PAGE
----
- UCD and Northeastern University extend and deepen long-standing partnership with five collaborative research projects
- EPA announces €14.3M in new research funding
- Arup Scholarship Awards 2024
- UCD names new Vice-President for Equality, Diversity and Inclusion
- Project promoting safe staffing in the healthcare system wins UCD Research Impact Competition
- VOICE Project Launches to Shape Tomorrow's Sustainability
- Teachers for the Planet Programme
- Exploring Futures in Engineering and Architecture- UCD January Open Days
- Information Session: UCD Prof. Cert in Digital Facility Layout Planning
- UCD-led space project receives over €7.9m from Disruptive Technologies Innovation Fund
- UCD Researchers awarded over €4m in ERC grants for Biomedical Engineering and Political Economy projects
- Highly Cited: Professor Da-Wen Sun & Professor Paula Bourke listed amongst 2023’s most influential researchers
- ESTEEM Graduate Programme
- Electrical Engineering Class of 1968
- €257,000 allocated to 24 UCD projects in STEM Challenge Fund
- ERC Starting Grants Awarded to UCD Researchers in Humanities and Engineering
- Prof Niall English receives ERC Advanced Grant to optimise nanobubble technology for diverse end applications
- ERC Proof of Concept Grant for UCD Researcher exploring macromolecular crowding in cell culture systems
- SDG Academy and University College Dublin launch new Master’s Pathway in Foundations of Sustainable Development
- Engineers Ireland Accreditation May 31st 2023
- UCD researcher receives ERC funding to unlock insights into pig-to-human heart transplants
- Biomedical Engineering Innovator Receives 2023 NovaUCD Innovation Champion of the Year Award
- Inventor of Disruptive Biosensors with Industrial Bioprocessing Applications Receives 2023 NovaUCD Invention of the Year Award
- seamlessCARE Receives 2023 NovaUCD Spin-Out of the Year Award
- Prof Francesco Pilla launches new bike libraries for Dublin primary schools
- Launch of WATSON Project at UCD
- UCD's Livija Vasilenkaite - First Prize Winner #ThisIsEngineering2023
- Minister Harris and Commissioner McGuinness announce first recipients under the €65M National Challenge Fund
- Séamus McDermott receives his Honorary Doctorate
- Ten Days in the Ruhr - A Student Engineer's Diary (1952) - The Final Days
- Ten Days in the Ruhr - A Student Engineer's Diary (1952) - Part 3
- Ten Days in the Ruhr - A Student Engineer's Diary (1952) - Part 2
- College researchers recognised in UCD Research Impact Competition
- Ten Days in the Ruhr - A Student Engineer's Diary (1952)
- Arup Scholarship Presentation 2022
- UCD wins Higher Education Partnership of the Year Award at the Asia Matters Business Awards
- Dr Amiya Pandit wins the Thomas Mitchell Medal
- RIBA Stirling Prize 2022
- 2022 News Archive
- 2021 News Archive
- 2020 News Archive
- 2019 News Archive
- 2018 News Archive
- 2017 News Archive
- 2016 News Archive
- Building the State
- A Centenary Celebration
Electric-field boost to water flow potentially offers alternative water treatment technology
Thursday, 19 October, 2017
- Electric field doubles flow of water through naturally occurring water channel
- Aquaporin proteins regulate water flow in human body and are found in all life forms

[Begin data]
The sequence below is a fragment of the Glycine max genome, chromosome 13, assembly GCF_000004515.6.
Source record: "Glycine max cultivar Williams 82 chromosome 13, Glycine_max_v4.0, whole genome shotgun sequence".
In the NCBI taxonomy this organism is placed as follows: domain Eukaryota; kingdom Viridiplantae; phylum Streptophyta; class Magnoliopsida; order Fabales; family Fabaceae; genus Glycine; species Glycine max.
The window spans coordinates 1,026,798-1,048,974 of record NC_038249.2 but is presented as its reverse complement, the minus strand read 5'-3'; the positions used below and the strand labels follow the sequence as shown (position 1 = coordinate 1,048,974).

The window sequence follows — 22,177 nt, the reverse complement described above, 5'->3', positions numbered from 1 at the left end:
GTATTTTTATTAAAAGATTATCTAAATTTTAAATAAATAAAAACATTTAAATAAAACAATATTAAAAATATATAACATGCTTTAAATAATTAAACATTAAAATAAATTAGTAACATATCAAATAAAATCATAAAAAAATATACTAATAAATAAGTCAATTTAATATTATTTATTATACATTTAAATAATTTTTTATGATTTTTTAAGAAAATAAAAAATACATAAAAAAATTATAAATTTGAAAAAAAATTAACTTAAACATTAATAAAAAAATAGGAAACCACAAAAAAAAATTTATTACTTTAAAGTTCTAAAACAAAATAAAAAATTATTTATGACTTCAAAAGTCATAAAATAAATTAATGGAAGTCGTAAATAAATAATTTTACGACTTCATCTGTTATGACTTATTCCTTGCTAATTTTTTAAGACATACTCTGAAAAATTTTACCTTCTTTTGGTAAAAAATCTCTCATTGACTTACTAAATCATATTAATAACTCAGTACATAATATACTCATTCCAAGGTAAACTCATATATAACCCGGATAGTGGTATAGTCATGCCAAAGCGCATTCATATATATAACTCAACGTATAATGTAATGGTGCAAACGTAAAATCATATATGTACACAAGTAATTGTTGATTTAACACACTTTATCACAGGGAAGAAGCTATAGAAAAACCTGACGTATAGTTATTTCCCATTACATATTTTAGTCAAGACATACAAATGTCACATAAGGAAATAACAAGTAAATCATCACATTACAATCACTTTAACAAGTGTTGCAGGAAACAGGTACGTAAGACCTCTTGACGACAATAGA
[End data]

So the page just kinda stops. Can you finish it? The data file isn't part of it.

Applying an electric field to water in a naturally occurring protein substantially boosts the flow of the liquid and opens up the possibility of delivering more efficient water treatment technology, according to a study co-authored by UCD academics.
The research found that applying circularly polarised electric fields to water in human membrane-protein channels, known as aquaporin 4, resulted in “electro-pumping” that doubles the flow of water through the biological channels.
Aquaporins (AQP) are proteins that channel water in all known life forms and are crucial to the regulation of water in organs and cells.
The study published in The Journal of Physical Chemistry Letters was co-authored by Professor Niall English, UCD School of Chemical and Bioprocess Engineering, and Dr Christian J Burnham, formerly UCD School of Chemical and Bioprocess Engineering.
The investigators used a molecular dynamics simulation to study what effect the application of the external force of an electric field would have on the permeability – or flow of water – through an aquaporin.
Circularly polarised (CP) electric fields rotate in a propeller-like manner. The investigators found that when applied to water molecules’ the rotational or propeller-like momentum of the CP field thrusts water into linear or forward momentum.
The application of the electric CP fields resulted in what they described as “electro-pumping”, which doubled the flow of water through the aquaporin.
The analyses also found that salt molecules in salt water are too large to exit the aquaporins, and, as a result, the process also provides a method of desalinating water.
“What is novel [in this study] is our ability to control and manipulate the amount and the speed and rate at which water is permeating through the membrane,” said Professor Niall English.
“We can double the rate of permeability of the water through aquaporins using CP fields.”
The authors concluded that the “electro-pumping” raises the “breakthrough possibility of rotating-field enhancement and control over water permeability in aquaporins, or other biochannels as a potentially viable and competitive water treatment technology”.
The paper is entitled (opens in a new window)“Electropumping of Water Through Human Aquaporin 4 by Circularly Polarized Electric Fields: Dramatic Enhancement and Control Revealed by Non-Equilibrium Molecular Dynamics”.
By: Jamie Deasy, digital journalist, UCD University Relations